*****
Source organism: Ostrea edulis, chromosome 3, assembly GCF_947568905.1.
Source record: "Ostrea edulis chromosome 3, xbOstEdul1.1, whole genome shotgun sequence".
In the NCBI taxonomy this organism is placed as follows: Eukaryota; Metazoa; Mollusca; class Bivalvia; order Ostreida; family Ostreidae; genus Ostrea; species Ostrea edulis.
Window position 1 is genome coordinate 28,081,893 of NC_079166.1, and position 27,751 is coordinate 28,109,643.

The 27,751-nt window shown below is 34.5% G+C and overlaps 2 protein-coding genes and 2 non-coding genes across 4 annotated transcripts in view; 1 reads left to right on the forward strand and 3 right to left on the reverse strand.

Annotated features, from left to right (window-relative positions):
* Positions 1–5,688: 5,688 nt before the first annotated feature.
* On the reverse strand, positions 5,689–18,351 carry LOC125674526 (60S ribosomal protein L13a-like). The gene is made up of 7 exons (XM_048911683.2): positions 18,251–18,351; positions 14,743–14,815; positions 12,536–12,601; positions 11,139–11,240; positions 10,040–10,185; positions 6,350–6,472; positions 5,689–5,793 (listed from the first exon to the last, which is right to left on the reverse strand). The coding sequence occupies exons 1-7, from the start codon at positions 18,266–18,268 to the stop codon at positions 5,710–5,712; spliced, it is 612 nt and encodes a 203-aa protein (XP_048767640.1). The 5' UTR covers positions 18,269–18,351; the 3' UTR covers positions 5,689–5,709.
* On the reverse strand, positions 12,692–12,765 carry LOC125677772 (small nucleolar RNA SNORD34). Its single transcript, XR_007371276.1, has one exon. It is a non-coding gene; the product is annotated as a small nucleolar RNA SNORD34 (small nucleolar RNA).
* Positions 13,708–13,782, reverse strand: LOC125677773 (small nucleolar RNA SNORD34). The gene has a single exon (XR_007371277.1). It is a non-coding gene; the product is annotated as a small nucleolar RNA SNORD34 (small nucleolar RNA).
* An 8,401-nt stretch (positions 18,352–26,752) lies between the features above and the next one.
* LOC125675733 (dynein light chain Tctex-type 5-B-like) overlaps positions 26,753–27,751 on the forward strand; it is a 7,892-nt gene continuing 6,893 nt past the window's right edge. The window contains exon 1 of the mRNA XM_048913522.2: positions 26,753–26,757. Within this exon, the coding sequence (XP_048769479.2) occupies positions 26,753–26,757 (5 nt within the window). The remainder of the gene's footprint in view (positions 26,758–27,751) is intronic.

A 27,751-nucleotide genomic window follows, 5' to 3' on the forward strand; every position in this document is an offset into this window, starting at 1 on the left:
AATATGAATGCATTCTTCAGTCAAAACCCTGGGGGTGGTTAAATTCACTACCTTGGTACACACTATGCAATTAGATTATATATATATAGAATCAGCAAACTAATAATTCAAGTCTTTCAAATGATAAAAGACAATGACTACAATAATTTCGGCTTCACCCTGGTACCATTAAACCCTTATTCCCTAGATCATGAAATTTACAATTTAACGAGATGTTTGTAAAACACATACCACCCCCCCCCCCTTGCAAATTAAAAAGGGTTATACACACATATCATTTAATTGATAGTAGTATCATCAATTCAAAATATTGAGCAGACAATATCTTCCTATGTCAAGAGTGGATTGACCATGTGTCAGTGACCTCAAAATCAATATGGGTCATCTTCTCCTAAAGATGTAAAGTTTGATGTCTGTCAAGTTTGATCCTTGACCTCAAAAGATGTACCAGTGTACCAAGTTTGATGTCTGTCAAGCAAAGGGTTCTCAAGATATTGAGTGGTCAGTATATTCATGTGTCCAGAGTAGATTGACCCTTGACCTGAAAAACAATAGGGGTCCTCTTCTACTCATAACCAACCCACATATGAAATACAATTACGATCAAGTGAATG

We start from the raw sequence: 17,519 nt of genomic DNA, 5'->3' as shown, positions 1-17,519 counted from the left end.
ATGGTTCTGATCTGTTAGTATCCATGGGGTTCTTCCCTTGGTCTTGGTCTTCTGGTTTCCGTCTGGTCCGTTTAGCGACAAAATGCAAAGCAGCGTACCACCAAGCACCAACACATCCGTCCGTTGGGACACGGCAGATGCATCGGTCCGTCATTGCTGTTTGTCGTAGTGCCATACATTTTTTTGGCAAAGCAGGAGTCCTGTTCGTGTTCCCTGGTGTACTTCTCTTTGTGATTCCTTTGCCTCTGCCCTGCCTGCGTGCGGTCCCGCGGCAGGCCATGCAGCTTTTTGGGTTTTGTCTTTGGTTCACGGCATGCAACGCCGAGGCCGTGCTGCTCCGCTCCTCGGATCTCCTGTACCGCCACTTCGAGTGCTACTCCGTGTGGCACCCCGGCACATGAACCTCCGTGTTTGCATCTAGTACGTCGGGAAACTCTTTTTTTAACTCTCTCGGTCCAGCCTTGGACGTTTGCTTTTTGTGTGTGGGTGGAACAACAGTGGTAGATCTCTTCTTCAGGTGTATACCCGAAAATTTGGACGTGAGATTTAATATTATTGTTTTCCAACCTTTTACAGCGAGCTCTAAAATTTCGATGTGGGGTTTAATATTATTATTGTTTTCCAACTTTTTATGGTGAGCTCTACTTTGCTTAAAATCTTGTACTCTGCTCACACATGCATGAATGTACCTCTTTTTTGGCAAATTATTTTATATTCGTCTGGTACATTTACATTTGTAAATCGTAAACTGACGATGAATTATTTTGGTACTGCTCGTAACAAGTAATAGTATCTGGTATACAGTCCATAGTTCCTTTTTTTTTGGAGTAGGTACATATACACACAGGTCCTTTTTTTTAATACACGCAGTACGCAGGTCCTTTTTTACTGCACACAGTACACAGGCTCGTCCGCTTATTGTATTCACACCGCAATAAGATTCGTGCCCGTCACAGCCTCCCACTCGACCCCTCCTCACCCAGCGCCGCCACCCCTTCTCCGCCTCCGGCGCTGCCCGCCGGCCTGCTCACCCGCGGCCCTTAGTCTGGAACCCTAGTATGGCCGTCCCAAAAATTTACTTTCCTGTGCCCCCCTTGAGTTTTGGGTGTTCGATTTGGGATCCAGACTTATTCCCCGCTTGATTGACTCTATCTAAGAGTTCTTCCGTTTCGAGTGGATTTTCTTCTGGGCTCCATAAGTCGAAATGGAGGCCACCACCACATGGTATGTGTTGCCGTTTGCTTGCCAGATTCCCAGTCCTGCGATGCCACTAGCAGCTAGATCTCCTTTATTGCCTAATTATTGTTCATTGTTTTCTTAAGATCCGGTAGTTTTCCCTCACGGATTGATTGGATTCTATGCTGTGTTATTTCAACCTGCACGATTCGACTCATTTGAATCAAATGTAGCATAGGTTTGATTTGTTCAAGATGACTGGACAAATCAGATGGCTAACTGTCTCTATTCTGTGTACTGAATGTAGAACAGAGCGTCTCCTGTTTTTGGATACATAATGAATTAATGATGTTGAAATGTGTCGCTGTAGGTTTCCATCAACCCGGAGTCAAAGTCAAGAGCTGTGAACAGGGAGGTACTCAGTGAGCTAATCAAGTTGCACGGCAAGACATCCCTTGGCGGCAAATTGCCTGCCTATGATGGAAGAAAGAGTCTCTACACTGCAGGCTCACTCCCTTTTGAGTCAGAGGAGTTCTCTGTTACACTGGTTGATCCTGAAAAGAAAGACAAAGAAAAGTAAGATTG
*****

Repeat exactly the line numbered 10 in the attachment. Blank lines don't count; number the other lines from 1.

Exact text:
* Positions 13,708–13,782, reverse strand: LOC125677773 (small nucleolar RNA SNORD34). The gene has a single exon (XR_007371277.1). It is a non-coding gene; the product is annotated as a small nucleolar RNA SNORD34 (small nucleolar RNA).